So we press on.

As the Scriptures say:

I love those who love me, and those who seek me diligently find me.
—Proverbs 8:17

I believe that. I hope everyone reading this does.

I don’t know about Mother Teresa. I know about me, and I’m not always a fountain of refreshment. Still, the faraway God comes in intimate times and I find Him. Sometimes I find Him when I’m not pressing on. And sometimes I don’t find Him when I am. But He’s still there, and I take comfort in that knowledge.

I pray that you’re finding Him. If you’re not, know that you’re not alone. So don’t be discouraged; press on. If you simply can’t press on by yourself, enlist someone to press on with you. And don’t be surprised if you see in the one who helps you the very person of God.

Be blessed. And bless others.

19 thoughts on “The Intimate, Faraway God

  1. Thank you. I needed that. I’ve heard him, just seems to be kind of arid as of late. I just told a friend, I need a place that I can trust where I can just soak in the spirit for a while. My church isn’t safe for me anymore, and I honestly don’t know if I can bring myself to sit through 20 more dry churches. I’ve felt the anointing so thick you can’t move, and I crave that with every pore of my being…

    Oh Lord bring the rain!!!

    • Ronni,

      I think that all of us can find rain in our churches if we’re rainmakers.

      I will say that I believe it gets harder as churches become mega-sized. I’ve always felt that around 500 people is a great size for a church. Too few and there seems to be little traction for service and community. Too many and you get lost in the mix—and often, so does the Spirit.

    • Lincoln,

      Sorry! 🙁

      I’ve been off the Web for days and I still could not escape this story. The secular press was all over it, too. I just ran through my Bloglines list and nearly every blog had a comment on it.

      Oh well.

      Again, sorry.

  2. I once saw Richard Roberts on a local Christian program profess to be getting revelations from God that he was revealing to the camera. At one point in the “conversation”, he told God to wait. What arrogance. To profess to hear God so freely and then to put him “on hold”, smacks of blasphemy. How is that supposed to edify people who long to hear God’s voice?

    There are times, especially of late, where I would be satisfied to hear just one word. God spoke the universe into existence. Why won’t he speak one audible word into our situation?

    If we don’t hear from God, whether it be audibly, in our spirit, from His word or though others, is it just an extreme test of our faith?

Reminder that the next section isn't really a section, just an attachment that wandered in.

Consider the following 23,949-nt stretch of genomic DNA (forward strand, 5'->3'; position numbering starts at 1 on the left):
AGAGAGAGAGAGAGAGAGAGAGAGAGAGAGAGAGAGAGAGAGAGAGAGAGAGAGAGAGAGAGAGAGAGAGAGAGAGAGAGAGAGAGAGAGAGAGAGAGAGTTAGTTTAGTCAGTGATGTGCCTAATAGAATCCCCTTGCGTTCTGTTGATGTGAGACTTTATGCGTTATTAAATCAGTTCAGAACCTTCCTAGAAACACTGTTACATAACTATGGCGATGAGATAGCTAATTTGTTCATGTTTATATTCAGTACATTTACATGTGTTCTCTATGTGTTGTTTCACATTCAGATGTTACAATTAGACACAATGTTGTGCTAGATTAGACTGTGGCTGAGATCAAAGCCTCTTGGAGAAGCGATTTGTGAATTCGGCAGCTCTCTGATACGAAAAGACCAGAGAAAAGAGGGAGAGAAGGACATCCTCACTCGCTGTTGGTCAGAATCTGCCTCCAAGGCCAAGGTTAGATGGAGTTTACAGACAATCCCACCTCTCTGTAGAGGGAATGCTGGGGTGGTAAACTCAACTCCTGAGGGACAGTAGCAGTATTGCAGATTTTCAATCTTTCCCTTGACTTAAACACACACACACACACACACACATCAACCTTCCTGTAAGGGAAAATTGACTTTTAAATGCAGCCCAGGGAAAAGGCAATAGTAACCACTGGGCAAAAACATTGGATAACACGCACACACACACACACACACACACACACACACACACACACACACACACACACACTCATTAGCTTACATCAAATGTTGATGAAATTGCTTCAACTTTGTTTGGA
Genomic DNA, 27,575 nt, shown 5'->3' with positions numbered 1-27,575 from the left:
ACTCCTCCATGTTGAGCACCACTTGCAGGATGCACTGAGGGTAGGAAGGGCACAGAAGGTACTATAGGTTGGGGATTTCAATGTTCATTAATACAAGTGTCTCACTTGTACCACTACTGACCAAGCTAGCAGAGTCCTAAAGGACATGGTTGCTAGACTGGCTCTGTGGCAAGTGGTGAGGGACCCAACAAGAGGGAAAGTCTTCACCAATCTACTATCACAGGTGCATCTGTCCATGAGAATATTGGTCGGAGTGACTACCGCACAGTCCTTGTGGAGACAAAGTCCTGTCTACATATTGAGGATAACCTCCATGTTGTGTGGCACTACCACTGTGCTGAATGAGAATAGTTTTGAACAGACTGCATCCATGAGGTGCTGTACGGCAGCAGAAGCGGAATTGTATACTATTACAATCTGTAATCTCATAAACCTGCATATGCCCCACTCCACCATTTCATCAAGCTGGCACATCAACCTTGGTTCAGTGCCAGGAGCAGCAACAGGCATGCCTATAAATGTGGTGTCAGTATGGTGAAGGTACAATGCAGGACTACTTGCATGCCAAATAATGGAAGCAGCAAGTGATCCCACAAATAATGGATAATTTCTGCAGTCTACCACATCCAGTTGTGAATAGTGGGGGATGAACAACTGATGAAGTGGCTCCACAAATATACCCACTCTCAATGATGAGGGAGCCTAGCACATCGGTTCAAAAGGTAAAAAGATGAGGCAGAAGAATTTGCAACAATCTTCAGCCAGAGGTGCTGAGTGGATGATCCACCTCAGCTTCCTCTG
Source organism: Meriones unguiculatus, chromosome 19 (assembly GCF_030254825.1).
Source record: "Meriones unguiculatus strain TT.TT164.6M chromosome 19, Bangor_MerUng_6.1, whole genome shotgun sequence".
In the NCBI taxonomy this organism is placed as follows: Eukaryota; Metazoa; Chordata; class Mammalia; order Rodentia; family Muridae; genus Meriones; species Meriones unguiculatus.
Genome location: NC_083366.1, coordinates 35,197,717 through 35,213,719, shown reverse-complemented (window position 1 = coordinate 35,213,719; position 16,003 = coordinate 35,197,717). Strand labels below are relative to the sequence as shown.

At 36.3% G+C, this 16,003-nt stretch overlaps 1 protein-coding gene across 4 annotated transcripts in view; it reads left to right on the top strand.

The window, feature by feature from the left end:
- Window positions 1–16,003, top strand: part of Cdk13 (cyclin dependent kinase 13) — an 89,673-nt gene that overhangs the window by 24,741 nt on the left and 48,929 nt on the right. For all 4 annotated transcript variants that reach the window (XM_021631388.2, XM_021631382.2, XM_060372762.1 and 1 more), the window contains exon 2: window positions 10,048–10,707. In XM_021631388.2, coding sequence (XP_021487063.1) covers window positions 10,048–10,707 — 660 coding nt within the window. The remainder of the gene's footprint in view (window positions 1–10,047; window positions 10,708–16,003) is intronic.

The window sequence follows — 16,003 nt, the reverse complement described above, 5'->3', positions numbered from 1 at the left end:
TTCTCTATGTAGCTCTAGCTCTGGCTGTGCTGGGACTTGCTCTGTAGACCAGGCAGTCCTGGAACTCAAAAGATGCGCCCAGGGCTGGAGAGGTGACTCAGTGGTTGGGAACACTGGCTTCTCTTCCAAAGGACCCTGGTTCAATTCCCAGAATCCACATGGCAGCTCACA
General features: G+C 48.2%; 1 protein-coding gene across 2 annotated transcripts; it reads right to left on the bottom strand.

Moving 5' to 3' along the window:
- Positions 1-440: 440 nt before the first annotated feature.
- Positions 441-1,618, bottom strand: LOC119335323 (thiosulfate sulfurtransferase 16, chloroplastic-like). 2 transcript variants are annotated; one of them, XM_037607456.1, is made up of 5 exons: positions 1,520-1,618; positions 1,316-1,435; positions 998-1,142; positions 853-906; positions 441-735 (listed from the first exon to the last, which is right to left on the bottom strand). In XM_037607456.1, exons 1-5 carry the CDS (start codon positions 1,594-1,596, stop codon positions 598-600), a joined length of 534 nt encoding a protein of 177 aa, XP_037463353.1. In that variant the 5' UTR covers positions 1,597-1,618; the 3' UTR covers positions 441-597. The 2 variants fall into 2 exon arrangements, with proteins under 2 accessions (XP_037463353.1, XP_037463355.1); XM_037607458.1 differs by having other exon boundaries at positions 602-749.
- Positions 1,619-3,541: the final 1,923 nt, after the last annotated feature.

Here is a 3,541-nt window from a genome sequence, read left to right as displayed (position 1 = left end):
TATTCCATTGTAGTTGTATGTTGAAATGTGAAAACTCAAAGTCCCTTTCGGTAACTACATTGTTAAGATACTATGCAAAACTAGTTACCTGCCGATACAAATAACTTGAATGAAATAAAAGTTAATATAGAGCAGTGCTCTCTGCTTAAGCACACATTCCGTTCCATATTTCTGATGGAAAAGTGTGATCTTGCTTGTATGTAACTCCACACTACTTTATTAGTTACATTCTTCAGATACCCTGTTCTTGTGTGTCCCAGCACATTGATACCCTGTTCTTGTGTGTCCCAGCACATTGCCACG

Could it be that we put ourselves in situations where we don’t have the capability to hear from God? Unconfessed and repeated sin separates us. Spiritual apathy separates us. I also believe that who we fellowship with separates, as was pointed out by Ronni and yourself.

    • Don,

      Some would argue that the Bible provides all the answers we need. But I think that each person’s situation is unique enough that we sometimes need the Lord to be near us in a special way during special times that call for special wisdom. It saddens me that many Christians never experience such a nearness, ever.

      As for hearing God, I believe the entire way we live in 21st century America prevents us from hearing God. Are we willing to change to fix that? Doesn’t seem like it, does it?

  3. marie

    I was just commenting to my husband the other day that it seemed that when my faith was not as strong as it is now, God made Himself known to me more. There were several different times He gave me a word that greatly increased my faith in Him. However, lately, I feel that as Don said, it is “an extreme test of my faith” that I don’t hear from God.

    I can’t help but believe it is a preparation time. The testing of our faith is preparing us for harder times ahead when our faith may be all we have to stand on. Right now we have crutches – money, things, comfort. Do we really love God? Do we REALLY love God? Do we really LOVE God?

    May we be found loving Him through it all. Steadfast. Persevering. Determined. Believing.

      • marie

        I hope what I said did not sound flippant! My not hearing from God could just as well be an indication that I am not listening very well!

        My husband and I have been through many a trial as well. He has lost two children, he almost died in 2003-04 from head and neck cancer (cancer free now!), he suffers with severe psoriatic arthritis (similar to rhumatoid), I was diagnosed last year with renal-cell cancer of the kidney (cancer free now!), a beloved nephew was sentenced to 13 years in prison last year for something he didn’t do….I could go on and on.

        Through it all, He has been with us. He has given the strength to go on when we wanted to give up. He has provided for us through friends and family when our bank account had bottomed out. He has loved on us through those close to us who know our trials. The Body of Christ has demonstrated His great love and faithfulness through many ways, some we will probably never know about.

        He is there. He is always there! Thanks be to God for His thoughfulness toward us.

        Dan, I do pray that a time of peace and refreshing will come to you and your family. I pray that His healing rain will fall on you and soak you with His joy and strength and deposit His faith in you as sustenance to carry you through. I pray that He will prosper you in spirit, mind and body!

        • BOB

          I’m happy to see your upbeat outlook and terribly sorry for the ordeals. This is a strange double edge sword to be thankful for crises that drives us closer to Him but at the same time saying, “You can quit testing me now,Lord; I’ve learned my lessons.”

          Instead going on and on, philosophizing and pontificating, can give you this funny quote I saw posted in a small town deli?

          It read: